Developing physician leaders is recognized as an important measure for the success of healthcare organizations. For example, strong physician representation in leadership has been linked with quality patient care and patient satisfaction.
Physician leadership is also associated with improved provider engagement and stronger alignment with administration. When asked why physicians don’t trust hospitals as partners, 56 percent said it’s because there is not enough physician leadership and/or representation on the board, according to a report by PricewaterhouseCoopers Health Research Institute.
But physicians are not always prepared to handle the changes and challenges facing healthcare leaders today. According to Ana Pujols McKee, MD, executive vice president and chief medical officer of the Joint Commission, “Most physician leaders are tossed into their roles without any prep work. They are not sufficiently prepared to take on their new responsibilities.”
What are the challenges physician leaders face today and what do they need to learn to effectively ensure quality patient care, patient satisfaction and provider engagement?
In August, 2015, the Physicians Foundation, in partnership with Brandeis University, facilitated a conference focused on building a physician leadership curriculum to empower physicians to navigate today’s complex and ever-changing healthcare system. In preparation, they conducted a survey of top challenges faced by physician leaders today and discovered the following:
- Administrative challenges: Increasing levels of paperwork, recruiting physicians, physician buy-in to changing rules and quality metrics reporting and overall bureaucratic management issues
- Monetary consideration: Financial pressures, income concerns, reimbursement challenges tied to quality reporting metrics (related to both government and commercial payers)
- Health system changes: Lack of definition and specificity with quality improvement requirements and measures, changing payment and delivery models (e.g., ACOs, value-based payment models such as bundled payments), significant disconnect between patient care needs and healthcare system stipulations
How to develop strong physician leaders:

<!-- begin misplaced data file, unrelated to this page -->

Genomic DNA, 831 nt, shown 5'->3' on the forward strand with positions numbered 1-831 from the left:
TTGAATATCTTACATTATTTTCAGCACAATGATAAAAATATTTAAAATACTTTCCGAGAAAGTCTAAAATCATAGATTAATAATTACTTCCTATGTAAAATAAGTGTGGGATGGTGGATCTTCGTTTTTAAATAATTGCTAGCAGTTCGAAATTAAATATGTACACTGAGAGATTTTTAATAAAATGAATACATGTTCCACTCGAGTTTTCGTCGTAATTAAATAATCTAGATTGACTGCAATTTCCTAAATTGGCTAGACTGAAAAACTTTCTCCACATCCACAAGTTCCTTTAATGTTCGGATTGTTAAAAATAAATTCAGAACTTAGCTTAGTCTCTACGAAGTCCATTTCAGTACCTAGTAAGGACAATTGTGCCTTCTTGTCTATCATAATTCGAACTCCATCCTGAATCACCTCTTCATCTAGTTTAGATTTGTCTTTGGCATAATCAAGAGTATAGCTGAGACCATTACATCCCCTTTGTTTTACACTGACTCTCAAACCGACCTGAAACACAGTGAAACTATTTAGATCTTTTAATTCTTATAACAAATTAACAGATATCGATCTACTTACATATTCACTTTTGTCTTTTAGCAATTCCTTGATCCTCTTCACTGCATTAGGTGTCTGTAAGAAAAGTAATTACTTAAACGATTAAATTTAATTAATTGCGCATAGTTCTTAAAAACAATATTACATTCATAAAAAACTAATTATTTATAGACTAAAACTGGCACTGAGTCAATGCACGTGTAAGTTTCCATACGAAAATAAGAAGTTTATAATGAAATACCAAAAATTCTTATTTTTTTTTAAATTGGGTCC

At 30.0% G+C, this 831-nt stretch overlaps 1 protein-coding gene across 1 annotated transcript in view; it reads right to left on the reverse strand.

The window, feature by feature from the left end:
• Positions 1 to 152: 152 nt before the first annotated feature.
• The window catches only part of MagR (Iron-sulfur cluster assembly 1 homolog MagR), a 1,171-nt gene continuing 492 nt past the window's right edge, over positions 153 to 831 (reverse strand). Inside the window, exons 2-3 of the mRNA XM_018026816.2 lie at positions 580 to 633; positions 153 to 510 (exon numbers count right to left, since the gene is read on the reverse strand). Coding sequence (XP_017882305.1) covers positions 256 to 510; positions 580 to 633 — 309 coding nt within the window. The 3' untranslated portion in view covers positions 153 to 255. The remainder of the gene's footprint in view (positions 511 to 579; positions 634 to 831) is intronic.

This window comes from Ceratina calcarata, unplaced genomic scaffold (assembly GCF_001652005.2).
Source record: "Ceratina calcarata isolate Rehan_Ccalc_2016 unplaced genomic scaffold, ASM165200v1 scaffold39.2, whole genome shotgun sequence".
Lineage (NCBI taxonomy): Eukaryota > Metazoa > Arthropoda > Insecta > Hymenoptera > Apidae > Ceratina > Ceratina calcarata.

The good news is leadership skills can be taught. “Make no mistake: physicians can learn leadership skills just as they mastered biochemistry and human physiology,” says Robert Pearl, MD, CEO of the Permanente Medical Group. Physician coach Fred Tobis, MD agrees saying “While certain personality traits make leadership skill acquisition easier for some and harder for others, the overwhelming majority of physicians can learn to be effective physician leaders.”
According to Stewart D. Friedman, Practice Professor of Management at the Wharton School and founding director of The Wharton Leadership Program, “Peer coaching is enormously valuable, at this stage and throughout (the leadership development process), because an outside perspective provides a sounding board for your ideas, challenges you, gives you a fresh way to see the possibilities for innovation and helps hold you accountable to your commitments.”
Peer coaching provided by physicians who are experienced, trained and passionate about supporting other physicians is an extremely effective method of developing strong leadership skills for current and emerging physician leaders.
We Can Help
VITAL WorkLife has experienced peer coaches who help physician clients develop skills for more effective leadership and management within healthcare organizations. Whether a resident wants to demonstrate high potential for leadership or an organization wants to ensure an identified physician develops the skills for leadership roles, our coaching and support can help achieve these goals.
These coaches are all physicians who have years of experience practicing medicine and now are full or part time coaches — most have coaching certification and all are experienced mentors and passionate about assisting others in medicine. To meet the demanding schedules of physicians and providers, coaching is typically provided telephonically or through a video platform vehicle such as zoom